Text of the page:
Variational Inference

The goal of Bayesian inference is to compute a posterior distribution $p(\mathbf{z}|\mathbf{X})$, which can be obtained using the Bayes rule:

\[ p(\mathbf{z}|\mathbf{X}) = \frac{p(\mathbf{X}|\mathbf{z}) \cdot p(\mathbf{z})}{p(\mathbf{X})} = \frac{p(\mathbf{X}|\mathbf{z}) \cdot p(\mathbf{z})}{\int p(\mathbf{X},\mathbf{z})d\mathbf{z}} \]

Computing the integral in the denominator (evidence) is not easy because of the nature of $\mathbf{z}$, therefore typically the posterior is approximated.

Variational inference approximates the posterior through a different strategy. Specifically, since the posterior $p(\mathbf{z}|\mathbf{X})$ is a probability distribution on $\mathbf{z}$, it can be reasonably assumed that out of a certain family $F$ of probability distributions $q(\mathbf{z}|\mathbf{X}) \in F$, there will be a certain distribution $q^*(\mathbf{z}|\mathbf{X}) \in F$ which will be the most similar to the posterior. This can be expressed using KL-divergence as:

\[ q^*(\mathbf{z}|\mathbf{X}) = \arg\min_{q(\mathbf{z}|\mathbf{X}) \in F} KL(q(\mathbf{z|\mathbf{X}}) || p(\mathbf{z}|\mathbf{X})) \]

Note that the direction of the divergence is not arbitrary, but necessary.

Minimizing the KL term is still not easy, because the KL term depends on the evidence:

\[ \begin{align*} KL(q(\mathbf{z}|\mathbf{X}) || p(\mathbf{z}|\mathbf{X})) &= \mathbb{E}_{\mathbf{z} \sim q(\mathbf{z}|\mathbf{X})}\bigg[\log \frac{q(\mathbf{z}|\mathbf{X})}{p(\mathbf{z} | \mathbf{X})}\bigg] \\ &= \mathbb{E}_{\mathbf{z} \sim q(\mathbf{z}|\mathbf{X})}\bigg[\log \frac{q(\mathbf{z}|\mathbf{X})}{p(\mathbf{z}, \mathbf{X})}\bigg] + \log p(\mathbf{X}) \end{align*} \]

However, since the KL divergence is always non negative,

\[ \log p(\mathbf{X}) \geq - \mathbb{E}_{\mathbf{z} \sim q(\mathbf{z}|\mathbf{X})}\bigg[\log \frac{q(\mathbf{z}|\mathbf{X})}{p(\mathbf{z}, \mathbf{X})}\bigg] =: \mathcal{L}(q) \]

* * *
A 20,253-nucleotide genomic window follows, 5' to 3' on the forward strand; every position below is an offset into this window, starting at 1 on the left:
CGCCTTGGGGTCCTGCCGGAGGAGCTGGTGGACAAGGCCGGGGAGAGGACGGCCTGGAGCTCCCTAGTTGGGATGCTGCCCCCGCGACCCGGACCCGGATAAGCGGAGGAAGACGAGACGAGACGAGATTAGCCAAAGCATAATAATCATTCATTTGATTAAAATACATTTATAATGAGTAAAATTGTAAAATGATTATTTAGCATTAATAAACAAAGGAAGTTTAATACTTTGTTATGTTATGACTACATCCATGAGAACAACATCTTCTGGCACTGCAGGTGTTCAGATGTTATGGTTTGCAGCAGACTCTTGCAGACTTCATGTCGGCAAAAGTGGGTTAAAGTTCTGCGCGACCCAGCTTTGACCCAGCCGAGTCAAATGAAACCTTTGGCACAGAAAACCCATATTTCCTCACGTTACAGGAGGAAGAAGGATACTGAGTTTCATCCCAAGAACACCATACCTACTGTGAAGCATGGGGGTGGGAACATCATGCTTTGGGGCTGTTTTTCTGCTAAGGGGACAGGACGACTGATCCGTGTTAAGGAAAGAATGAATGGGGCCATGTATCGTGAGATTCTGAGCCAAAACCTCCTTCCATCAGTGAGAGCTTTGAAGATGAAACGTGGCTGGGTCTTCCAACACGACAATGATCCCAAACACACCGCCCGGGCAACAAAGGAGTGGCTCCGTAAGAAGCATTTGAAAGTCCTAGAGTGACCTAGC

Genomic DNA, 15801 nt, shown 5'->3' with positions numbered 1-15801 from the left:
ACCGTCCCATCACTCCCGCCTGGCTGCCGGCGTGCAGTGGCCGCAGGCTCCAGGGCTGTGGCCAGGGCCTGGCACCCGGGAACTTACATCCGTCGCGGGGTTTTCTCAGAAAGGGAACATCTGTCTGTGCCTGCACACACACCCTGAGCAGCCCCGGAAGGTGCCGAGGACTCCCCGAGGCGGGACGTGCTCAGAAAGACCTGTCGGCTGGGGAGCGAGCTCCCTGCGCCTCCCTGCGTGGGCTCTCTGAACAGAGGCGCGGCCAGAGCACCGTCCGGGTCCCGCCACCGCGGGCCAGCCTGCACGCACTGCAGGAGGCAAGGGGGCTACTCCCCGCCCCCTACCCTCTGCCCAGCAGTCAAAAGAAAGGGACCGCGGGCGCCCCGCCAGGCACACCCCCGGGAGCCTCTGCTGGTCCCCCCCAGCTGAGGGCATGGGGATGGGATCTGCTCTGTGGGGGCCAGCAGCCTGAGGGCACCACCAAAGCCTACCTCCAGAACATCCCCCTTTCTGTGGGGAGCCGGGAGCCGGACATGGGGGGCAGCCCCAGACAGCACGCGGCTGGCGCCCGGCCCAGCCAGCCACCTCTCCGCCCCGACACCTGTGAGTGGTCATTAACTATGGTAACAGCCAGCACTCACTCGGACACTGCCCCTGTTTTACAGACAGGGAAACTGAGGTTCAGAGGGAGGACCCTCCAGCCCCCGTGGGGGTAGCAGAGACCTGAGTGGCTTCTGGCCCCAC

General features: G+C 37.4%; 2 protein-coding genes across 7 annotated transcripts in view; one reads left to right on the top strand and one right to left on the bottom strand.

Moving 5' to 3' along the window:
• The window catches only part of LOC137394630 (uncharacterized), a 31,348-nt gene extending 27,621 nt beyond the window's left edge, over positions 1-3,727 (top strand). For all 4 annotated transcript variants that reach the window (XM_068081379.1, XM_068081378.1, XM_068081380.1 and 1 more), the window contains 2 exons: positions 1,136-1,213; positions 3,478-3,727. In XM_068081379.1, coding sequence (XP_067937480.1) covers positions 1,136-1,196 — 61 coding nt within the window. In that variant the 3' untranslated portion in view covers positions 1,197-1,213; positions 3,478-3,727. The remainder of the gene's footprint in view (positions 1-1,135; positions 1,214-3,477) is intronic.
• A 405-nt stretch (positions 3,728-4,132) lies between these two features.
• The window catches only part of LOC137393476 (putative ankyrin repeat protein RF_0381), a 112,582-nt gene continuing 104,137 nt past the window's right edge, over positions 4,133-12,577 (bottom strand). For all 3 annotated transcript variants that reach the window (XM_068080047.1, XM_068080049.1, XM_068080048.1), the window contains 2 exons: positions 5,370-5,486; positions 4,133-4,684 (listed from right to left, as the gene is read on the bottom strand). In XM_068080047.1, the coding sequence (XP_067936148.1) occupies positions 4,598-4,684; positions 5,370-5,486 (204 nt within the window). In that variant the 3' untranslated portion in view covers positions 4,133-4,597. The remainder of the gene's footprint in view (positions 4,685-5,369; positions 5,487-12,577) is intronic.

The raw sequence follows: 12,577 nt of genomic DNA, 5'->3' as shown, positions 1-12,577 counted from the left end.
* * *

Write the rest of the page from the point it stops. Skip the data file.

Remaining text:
This lower bound of the evidence is called the evidence lower bound or ELBO. While it is difficult to minimize the KL term in the objective for $q^*(\mathbf{z}|\mathbf{X})$ for all $\mathbf{X}$, we can still minimize the KL term over $\mathbf{z}$ to obtain a good candidate in the family $F$ of $q(\mathbf{z}|\mathbf{X})$.

Therefore, ignoring the evidence term, our goal is to minimize the KL term, which is equivalent to maximizing ELBO.

\[ \min_{q} KL(q(\mathbf{z}|\mathbf{X}) || p(\mathbf{z}|\mathbf{X})) = \min_q \mathbb{E}_{\mathbf{z} \sim q(\mathbf{z}|\mathbf{X})}\bigg[\log \frac{q(\mathbf{z}|\mathbf{X})}{p(\mathbf{z}, \mathbf{X})}\bigg] = \max_q \mathcal{L}(q) \]

Computing the ELBO: $\mathcal{L}(q)$ can also be decomposed on $\mathbf{z}$:

\[ \begin{align*} \mathcal{L}(q) &= \mathbb{E}_{\mathbf{z} \sim q(\mathbf{z}|\mathbf{X})}\bigg[\log \frac{p(\mathbf{z}, \mathbf{X})}{q(\mathbf{z}|\mathbf{X})}\bigg] \\ &= \mathbb{E}_{\mathbf{z} \sim q(\mathbf{z}|\mathbf{X})}[p(\mathbf{X}|\mathbf{z})] - KL(q(\mathbf{z}|\mathbf{X}) || p(\mathbf{z})) \end{align*} \]

This structure resembles an autoencoder, where $p(\mathbf{X}|\mathbf{z})$ can be realized using the decoder and $q(\mathbf{z}|\mathbf{X})$ can be realized using the encoder. In practice, autoencoders with the ELBO loss are known as variational autoencoders.